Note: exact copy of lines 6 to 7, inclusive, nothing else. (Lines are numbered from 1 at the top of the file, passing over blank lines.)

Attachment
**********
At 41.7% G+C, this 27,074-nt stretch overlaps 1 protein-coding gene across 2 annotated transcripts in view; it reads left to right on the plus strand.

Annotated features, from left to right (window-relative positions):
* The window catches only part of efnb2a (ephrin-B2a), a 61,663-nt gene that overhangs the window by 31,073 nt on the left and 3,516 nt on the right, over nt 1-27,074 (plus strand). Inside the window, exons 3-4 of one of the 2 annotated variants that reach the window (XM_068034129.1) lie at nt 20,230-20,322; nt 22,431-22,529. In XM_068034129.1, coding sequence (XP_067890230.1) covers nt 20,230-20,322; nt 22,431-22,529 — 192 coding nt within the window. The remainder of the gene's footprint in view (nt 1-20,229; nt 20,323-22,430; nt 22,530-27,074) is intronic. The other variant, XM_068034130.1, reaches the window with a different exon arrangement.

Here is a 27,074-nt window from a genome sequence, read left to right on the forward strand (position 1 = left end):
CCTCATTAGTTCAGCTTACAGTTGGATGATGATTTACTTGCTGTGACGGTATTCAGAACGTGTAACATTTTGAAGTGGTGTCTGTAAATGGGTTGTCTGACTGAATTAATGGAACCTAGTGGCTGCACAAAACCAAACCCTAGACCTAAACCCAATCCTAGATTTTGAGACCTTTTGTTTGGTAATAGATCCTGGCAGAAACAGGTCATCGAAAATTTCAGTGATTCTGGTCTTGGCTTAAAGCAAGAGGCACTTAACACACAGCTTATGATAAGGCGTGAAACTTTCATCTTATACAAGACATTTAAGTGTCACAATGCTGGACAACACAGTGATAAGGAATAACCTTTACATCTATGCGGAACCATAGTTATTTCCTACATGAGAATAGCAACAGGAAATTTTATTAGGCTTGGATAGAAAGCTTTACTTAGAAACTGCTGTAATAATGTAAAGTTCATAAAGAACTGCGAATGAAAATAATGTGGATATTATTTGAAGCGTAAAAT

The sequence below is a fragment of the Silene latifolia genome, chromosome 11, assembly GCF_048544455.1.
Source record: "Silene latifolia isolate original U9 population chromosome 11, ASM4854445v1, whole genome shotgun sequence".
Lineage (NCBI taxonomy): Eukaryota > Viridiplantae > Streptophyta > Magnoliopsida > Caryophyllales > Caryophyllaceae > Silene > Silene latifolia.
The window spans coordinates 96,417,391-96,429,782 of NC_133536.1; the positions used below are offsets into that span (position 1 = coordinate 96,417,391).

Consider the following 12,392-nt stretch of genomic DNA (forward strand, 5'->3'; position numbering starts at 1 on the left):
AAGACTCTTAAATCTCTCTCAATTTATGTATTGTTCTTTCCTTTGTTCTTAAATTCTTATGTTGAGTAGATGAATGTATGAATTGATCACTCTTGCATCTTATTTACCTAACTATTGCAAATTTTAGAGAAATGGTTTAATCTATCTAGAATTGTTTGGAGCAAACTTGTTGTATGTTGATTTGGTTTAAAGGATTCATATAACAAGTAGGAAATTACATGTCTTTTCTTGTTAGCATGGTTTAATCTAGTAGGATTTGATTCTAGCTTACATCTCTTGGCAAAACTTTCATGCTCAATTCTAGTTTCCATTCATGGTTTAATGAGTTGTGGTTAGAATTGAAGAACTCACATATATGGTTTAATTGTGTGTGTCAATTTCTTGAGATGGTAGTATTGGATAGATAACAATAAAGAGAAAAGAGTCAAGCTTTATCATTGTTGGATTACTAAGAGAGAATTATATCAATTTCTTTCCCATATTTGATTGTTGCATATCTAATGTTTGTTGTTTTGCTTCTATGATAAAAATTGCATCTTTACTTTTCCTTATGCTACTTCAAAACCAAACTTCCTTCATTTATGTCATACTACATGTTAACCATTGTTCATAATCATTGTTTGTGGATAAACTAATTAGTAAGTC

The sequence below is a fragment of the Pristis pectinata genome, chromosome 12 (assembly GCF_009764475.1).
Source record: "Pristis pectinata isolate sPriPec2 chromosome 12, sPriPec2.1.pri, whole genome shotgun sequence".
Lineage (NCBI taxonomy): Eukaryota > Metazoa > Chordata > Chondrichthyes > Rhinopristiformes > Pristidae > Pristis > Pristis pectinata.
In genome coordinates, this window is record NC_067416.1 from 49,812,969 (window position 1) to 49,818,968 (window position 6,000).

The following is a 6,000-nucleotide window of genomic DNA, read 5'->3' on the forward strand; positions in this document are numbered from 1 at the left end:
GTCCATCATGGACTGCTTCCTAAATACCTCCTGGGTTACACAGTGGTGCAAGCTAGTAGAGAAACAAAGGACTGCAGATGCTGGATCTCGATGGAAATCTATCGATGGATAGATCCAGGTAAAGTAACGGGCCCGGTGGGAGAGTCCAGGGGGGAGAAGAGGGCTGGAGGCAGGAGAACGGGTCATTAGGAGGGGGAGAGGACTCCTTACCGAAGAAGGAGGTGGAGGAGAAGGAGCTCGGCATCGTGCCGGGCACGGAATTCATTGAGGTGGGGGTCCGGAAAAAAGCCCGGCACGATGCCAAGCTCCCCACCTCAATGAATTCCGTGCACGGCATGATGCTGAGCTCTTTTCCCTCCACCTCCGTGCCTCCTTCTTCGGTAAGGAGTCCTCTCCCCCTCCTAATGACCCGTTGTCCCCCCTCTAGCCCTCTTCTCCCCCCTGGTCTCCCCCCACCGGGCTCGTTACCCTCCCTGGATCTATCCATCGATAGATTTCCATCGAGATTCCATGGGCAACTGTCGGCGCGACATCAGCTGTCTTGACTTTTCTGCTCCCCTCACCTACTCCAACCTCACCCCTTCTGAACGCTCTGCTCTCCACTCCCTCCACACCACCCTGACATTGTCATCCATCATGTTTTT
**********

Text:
The sequence below is a fragment of the Silene latifolia genome, chromosome 11, assembly GCF_048544455.1.
Source record: "Silene latifolia isolate original U9 population chromosome 11, ASM4854445v1, whole genome shotgun sequence".